Unlimited Players

Edris Afsharkohan / University of Findlay


As a graduate student of Rhetoric and Writing, I truly enjoy helping domestic and international student writers that come to our writing center; however, the seriousness and importance of offering quality writing assistance in rather short writing conferences never allowed me to think how studying the intersections of the writing center and gaming scholarship can improve my tutoring skills. Holy Ryan and Stephanie Vie’s “Unlimited Players: The Intersections of Writing Center and Games Studies” gave me a much deeper understanding of what practical binary work is like, where the study of the two fields’ nuanced overlaps reveals some outstanding teacher/tutor-training strategies.

I should thank my classmate Erika Gifford for her mindful suggestion of this book since, from her perspective, my position as a graduate writing assistant at the University of Findlay’s writing center and the book’s title were showing strong relevance to each other, which I later found to be true.

My teaching and tutoring experience along with the writing pedagogy courses I took and the promotional visits we do at my university’s writing center show the unpopularity of writing practices at the college level, and the writing center scholarship has been long looking for strategies that can promote writing courses and seeking writing assistance. According to the book, although there is little work available on the interconnection of writing center work and game studies (p. 3), writing center scholarship, as the flag-bearer of this investigation, has been part of many interdisciplinary studies that could develop efficient tutor-training strategies. Therefore, “Unlimited Players: The Intersections of Writing Center and Games Studies” has done a great job to bring these two fields together, addressing five important research questions the editors came up with and filling some of the existing gaps between these two scholarships. I believe two of those important research questions, including “What does bringing together two seemingly disparate fields of study offer scholars who dwell in the overlaps? and What does a theory of writing center pedagogy look like when informed by game studies?” have a great potential to challenge the current notions of standard teacher training strategies with some fresh ideas (p. 3). This book also discusses many other useful teaching and training concepts throughout this collection, showing great potential for further investigation from an interdisciplinary standpoint (p. 3). Furthermore, the concepts of playing with noise, Ludus and Paidia of writing, and the magic circle in the writing center represent some of the most thought-provoking and useful outcomes of interdisciplinary studies that have significant practical applications.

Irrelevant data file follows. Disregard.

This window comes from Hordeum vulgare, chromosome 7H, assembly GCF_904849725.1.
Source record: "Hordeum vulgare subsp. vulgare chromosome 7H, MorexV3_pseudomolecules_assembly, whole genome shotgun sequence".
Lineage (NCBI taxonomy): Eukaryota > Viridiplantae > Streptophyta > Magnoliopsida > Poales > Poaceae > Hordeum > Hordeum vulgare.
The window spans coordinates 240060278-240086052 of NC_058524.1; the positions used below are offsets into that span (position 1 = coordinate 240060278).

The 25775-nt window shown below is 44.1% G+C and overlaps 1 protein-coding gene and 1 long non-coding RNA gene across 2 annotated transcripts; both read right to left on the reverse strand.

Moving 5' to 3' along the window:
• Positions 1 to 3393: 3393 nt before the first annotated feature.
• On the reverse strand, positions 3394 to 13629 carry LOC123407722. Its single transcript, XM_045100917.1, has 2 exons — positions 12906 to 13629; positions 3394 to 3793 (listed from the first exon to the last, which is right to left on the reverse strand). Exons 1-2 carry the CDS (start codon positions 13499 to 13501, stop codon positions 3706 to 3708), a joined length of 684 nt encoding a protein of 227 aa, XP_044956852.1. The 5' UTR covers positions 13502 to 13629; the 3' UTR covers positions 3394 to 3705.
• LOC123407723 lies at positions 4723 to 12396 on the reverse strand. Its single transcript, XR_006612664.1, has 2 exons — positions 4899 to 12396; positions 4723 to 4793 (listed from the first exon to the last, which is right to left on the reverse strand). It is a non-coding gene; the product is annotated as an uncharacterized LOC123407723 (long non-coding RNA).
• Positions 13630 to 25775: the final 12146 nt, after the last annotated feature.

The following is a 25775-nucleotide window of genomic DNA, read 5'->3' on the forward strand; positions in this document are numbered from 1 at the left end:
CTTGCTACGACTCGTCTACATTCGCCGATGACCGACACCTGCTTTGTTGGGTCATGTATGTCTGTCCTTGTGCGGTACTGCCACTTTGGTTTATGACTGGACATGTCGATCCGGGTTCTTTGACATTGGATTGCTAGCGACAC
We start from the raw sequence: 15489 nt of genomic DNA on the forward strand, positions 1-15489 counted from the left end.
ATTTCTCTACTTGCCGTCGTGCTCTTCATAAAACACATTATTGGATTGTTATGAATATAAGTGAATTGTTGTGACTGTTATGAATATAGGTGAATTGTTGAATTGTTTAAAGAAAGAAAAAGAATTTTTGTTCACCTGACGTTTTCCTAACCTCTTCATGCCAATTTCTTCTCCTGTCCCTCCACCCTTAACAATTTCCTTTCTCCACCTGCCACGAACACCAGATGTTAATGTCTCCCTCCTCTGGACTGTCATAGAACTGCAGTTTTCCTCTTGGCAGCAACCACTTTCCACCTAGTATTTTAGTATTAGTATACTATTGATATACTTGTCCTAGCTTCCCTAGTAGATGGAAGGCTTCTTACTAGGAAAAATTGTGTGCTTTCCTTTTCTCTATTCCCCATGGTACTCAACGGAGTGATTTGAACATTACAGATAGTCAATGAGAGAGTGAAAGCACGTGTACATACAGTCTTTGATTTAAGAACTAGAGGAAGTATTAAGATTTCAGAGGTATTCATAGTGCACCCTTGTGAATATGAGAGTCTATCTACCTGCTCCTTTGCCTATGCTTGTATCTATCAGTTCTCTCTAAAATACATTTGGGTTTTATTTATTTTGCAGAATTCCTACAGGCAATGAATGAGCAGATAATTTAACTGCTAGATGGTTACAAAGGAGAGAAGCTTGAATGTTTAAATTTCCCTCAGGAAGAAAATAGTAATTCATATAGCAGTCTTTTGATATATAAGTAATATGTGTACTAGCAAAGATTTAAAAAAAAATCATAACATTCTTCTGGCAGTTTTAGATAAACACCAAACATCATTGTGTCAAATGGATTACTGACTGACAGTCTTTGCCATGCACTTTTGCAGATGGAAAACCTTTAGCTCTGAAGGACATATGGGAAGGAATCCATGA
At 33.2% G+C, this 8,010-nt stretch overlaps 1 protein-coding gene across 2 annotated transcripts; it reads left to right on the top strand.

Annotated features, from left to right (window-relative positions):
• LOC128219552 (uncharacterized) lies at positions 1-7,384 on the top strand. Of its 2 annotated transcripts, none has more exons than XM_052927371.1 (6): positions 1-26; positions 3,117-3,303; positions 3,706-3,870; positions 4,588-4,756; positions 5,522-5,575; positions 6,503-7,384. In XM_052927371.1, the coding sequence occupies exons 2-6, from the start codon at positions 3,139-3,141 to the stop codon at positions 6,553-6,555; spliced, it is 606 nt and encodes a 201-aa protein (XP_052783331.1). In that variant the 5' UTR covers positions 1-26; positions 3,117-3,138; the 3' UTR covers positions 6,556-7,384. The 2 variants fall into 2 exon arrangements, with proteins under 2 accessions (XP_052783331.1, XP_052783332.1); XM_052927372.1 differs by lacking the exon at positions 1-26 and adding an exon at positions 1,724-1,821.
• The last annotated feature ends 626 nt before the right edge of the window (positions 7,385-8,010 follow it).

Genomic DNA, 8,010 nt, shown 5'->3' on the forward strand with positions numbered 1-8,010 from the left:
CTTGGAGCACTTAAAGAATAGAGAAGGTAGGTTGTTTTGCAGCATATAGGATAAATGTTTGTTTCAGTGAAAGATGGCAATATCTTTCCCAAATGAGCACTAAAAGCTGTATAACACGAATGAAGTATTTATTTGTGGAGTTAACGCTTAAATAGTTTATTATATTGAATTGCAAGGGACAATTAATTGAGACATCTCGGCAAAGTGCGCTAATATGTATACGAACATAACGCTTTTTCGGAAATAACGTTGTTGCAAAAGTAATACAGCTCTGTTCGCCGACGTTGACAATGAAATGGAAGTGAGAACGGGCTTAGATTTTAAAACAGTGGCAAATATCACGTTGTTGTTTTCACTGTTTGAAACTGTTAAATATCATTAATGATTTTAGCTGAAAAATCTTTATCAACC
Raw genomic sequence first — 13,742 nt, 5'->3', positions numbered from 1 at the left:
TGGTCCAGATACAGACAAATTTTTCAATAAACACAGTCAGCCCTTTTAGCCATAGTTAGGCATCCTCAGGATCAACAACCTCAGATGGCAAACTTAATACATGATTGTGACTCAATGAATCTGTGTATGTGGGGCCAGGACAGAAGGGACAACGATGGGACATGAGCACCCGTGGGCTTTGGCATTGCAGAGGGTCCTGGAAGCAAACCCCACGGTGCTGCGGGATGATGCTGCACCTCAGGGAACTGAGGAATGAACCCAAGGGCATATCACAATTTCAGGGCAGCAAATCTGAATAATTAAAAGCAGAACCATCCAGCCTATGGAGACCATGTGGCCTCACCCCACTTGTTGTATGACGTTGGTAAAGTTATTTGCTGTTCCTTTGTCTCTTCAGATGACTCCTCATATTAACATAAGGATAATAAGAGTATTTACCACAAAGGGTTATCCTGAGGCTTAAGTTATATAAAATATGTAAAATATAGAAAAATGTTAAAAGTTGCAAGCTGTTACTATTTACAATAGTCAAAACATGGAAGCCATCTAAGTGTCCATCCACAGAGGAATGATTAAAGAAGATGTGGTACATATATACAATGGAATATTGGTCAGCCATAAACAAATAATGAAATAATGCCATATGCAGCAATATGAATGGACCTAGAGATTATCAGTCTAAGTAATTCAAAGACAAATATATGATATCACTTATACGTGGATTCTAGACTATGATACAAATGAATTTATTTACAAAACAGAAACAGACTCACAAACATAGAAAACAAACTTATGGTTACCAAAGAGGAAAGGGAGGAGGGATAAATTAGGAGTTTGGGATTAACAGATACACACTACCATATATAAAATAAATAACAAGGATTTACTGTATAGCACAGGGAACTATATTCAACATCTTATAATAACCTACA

Ryan and Vie then argue that writing center pedagogy can address significant practices, beliefs, and values in lots of new and exciting ways if they open the writing center scholarly play space to an unlimited number of players. As for content development, this collection has three intertwined sections, Key Concepts, Terms, and Connections; Application of Games to the Writing Center; and Staff and Writing Center Education Games. The editors claim that the initial two parts of the book contain in-depth chapters that analyze Writing Center work from the perspective of games and play. And, the final segment of the book contains games that directors and tutors can use within The Writing Center to facilitate staff development or help writers enhance their skills and practices (p. 24). In terms of content, I found the first two parts more informative and challenging for writing experts, so I did a more in-depth and comprehensive review for them.